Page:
Oil and gas companies have taken some stalled projects off the shelves, pushing the number of developments reaching final investment decisions so far in 2017 above that of last year, according to Norway-based energy consulting firm, Rystad Energy.

Operational efficiency is the watchword for E&P within the current low oil price scenario, and at the heart of this is innovation. That’s why Statoil established Statoil Technology Invest (STI) to support small and medium enterprises with new technologies.

There is a wildcard among the world’s oil market players that some believe could be a game-changer, throwing a production curveball.

Anadarko Petroleum Corp. reported a bigger-than-expected quarterly loss this month, as expenses rose about 53%, failing to offset gains from higher crude prices.

Oil services company Subsea 7 reported first-quarter margins that were better than most investors had expected and upgraded its full-year profitability forecast.

Revenues at Norwegian oil service firm Aker Solutions fell 20% in first-quarter 2017 from a year earlier, hit by weak demand and the ending of some projects, the company said May 9.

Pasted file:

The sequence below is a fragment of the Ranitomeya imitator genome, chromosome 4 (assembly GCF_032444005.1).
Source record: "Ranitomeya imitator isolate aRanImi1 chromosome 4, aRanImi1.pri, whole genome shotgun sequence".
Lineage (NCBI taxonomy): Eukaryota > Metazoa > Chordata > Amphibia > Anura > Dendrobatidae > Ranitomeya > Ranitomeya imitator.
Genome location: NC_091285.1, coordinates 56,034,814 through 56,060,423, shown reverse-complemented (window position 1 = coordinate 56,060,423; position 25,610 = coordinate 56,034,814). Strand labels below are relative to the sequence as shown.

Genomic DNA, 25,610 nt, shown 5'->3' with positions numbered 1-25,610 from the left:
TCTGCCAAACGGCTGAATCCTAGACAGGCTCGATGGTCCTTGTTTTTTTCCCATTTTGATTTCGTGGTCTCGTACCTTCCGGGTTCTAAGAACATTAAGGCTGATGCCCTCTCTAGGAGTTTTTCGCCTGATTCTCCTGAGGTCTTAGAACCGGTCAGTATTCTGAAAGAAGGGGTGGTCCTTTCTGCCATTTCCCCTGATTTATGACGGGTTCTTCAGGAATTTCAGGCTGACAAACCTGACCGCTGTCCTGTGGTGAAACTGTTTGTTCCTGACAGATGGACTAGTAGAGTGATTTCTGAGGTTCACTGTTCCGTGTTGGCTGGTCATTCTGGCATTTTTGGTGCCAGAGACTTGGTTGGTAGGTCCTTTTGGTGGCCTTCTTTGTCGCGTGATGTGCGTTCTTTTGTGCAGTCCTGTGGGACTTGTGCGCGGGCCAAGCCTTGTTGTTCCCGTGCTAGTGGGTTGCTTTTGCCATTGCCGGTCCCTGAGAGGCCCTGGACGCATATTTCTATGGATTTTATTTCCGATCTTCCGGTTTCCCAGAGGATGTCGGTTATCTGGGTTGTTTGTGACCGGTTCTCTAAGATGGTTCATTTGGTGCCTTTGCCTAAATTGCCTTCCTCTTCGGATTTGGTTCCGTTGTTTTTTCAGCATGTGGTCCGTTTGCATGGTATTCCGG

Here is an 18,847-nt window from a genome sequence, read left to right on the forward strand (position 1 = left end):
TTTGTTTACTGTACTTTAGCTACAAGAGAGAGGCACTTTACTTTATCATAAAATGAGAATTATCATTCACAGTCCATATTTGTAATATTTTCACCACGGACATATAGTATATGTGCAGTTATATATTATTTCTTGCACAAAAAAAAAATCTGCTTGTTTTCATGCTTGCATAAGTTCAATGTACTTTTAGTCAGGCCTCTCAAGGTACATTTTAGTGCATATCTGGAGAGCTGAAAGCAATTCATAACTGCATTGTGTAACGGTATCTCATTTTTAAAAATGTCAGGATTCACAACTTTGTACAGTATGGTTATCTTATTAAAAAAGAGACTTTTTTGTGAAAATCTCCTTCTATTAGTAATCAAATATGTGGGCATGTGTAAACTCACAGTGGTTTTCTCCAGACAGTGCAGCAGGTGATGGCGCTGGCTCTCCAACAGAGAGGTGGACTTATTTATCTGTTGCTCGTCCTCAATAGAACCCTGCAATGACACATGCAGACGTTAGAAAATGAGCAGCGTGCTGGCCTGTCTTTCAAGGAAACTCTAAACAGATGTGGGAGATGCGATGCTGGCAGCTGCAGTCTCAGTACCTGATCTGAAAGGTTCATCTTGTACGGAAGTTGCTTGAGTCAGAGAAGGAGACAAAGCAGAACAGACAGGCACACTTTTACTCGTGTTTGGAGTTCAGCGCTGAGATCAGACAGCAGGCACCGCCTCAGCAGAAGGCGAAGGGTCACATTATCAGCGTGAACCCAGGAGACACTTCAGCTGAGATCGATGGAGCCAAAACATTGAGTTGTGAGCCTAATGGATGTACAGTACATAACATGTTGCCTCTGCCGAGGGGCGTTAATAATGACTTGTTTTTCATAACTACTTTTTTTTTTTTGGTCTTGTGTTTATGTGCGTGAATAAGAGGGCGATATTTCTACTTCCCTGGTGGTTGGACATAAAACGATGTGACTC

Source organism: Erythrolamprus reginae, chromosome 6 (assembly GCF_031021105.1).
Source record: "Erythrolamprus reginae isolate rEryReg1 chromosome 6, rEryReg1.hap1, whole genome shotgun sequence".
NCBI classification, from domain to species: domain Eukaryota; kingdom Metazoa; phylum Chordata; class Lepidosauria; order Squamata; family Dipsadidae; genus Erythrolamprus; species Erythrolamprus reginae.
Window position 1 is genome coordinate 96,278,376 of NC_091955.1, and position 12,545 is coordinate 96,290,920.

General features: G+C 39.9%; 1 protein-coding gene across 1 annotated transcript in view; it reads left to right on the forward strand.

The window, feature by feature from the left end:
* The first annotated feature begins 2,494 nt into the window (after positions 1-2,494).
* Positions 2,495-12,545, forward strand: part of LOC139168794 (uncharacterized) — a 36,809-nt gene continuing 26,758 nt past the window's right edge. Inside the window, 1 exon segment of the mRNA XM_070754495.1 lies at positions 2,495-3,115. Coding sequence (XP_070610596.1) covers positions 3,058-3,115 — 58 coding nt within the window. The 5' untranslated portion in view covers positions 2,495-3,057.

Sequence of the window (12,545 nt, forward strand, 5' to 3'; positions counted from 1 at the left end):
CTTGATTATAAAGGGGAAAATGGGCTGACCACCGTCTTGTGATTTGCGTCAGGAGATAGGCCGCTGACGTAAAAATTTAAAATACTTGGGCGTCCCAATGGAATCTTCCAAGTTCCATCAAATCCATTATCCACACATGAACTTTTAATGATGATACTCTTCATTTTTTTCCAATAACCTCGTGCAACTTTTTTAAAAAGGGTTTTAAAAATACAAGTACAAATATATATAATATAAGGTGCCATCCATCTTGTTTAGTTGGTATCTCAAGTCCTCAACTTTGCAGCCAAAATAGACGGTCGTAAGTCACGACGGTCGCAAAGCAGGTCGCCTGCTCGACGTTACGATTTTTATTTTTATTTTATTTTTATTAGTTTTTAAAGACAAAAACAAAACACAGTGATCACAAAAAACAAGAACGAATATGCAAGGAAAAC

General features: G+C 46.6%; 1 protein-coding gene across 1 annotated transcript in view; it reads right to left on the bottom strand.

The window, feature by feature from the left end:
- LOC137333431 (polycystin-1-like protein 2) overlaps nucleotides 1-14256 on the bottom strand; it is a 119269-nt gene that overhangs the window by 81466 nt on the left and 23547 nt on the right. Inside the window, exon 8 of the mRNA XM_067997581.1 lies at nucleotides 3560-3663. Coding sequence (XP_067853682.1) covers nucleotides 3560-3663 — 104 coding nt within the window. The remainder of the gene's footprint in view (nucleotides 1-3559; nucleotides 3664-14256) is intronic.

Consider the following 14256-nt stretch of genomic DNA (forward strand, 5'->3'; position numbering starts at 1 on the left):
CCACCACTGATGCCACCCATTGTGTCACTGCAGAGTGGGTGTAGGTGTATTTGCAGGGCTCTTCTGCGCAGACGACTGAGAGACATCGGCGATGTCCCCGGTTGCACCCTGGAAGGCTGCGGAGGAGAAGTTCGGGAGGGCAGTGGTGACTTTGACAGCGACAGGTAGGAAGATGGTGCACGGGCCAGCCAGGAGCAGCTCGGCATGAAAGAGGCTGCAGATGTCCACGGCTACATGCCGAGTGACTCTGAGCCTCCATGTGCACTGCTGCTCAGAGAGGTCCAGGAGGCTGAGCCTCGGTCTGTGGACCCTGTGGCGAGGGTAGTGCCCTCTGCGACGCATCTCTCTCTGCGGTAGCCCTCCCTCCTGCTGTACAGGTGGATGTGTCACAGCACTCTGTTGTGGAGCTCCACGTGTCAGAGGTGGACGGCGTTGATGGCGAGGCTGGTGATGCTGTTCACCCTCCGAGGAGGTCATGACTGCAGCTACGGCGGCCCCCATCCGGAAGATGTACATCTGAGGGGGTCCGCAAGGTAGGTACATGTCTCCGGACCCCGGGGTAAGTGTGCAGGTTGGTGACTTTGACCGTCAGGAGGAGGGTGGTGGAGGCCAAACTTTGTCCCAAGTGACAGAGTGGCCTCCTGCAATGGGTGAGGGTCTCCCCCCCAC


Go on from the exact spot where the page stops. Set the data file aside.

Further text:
The global subsea market has undergone one of, if not the, most brutal downturn in recent history.

Aker Solutions agreed to buy oil services provider Reinertsen to build on its position as a maintenance and modifications supplier offshore Norway, the company said March 30.

The subsea area has been essential for Petrobras to achieve competitive gains over the past few years. The use of subsea equipment has helped to reduce presalt exploratory costs, contributing to Petrobras’ impressive output numbers.

ExxonMobil Corp. said March 9 it has reached an agreement to purchase a 25% indirect interest in the natural gas-rich Area 4 Block, offshore Mozambique, from Italian energy company Eni. ExxonMobil agreed to a cash price of about $2.8 billion.

British oilfield services company John Wood Group has agreed to buy Amec Foster Wheeler in a deal valuing its smaller rival at about 2.2 billion pounds (US$2.7 billion) and averting a planned 500 million pound (US$624 million) rights issue.

Cobalt International Energy Inc. continues getting knocked against the ropes by federal investigations, a $1.6 billion impairment, possible delisting from the New York Stock Exchange (NYSE) and its troublesome divestment of its Angola assets.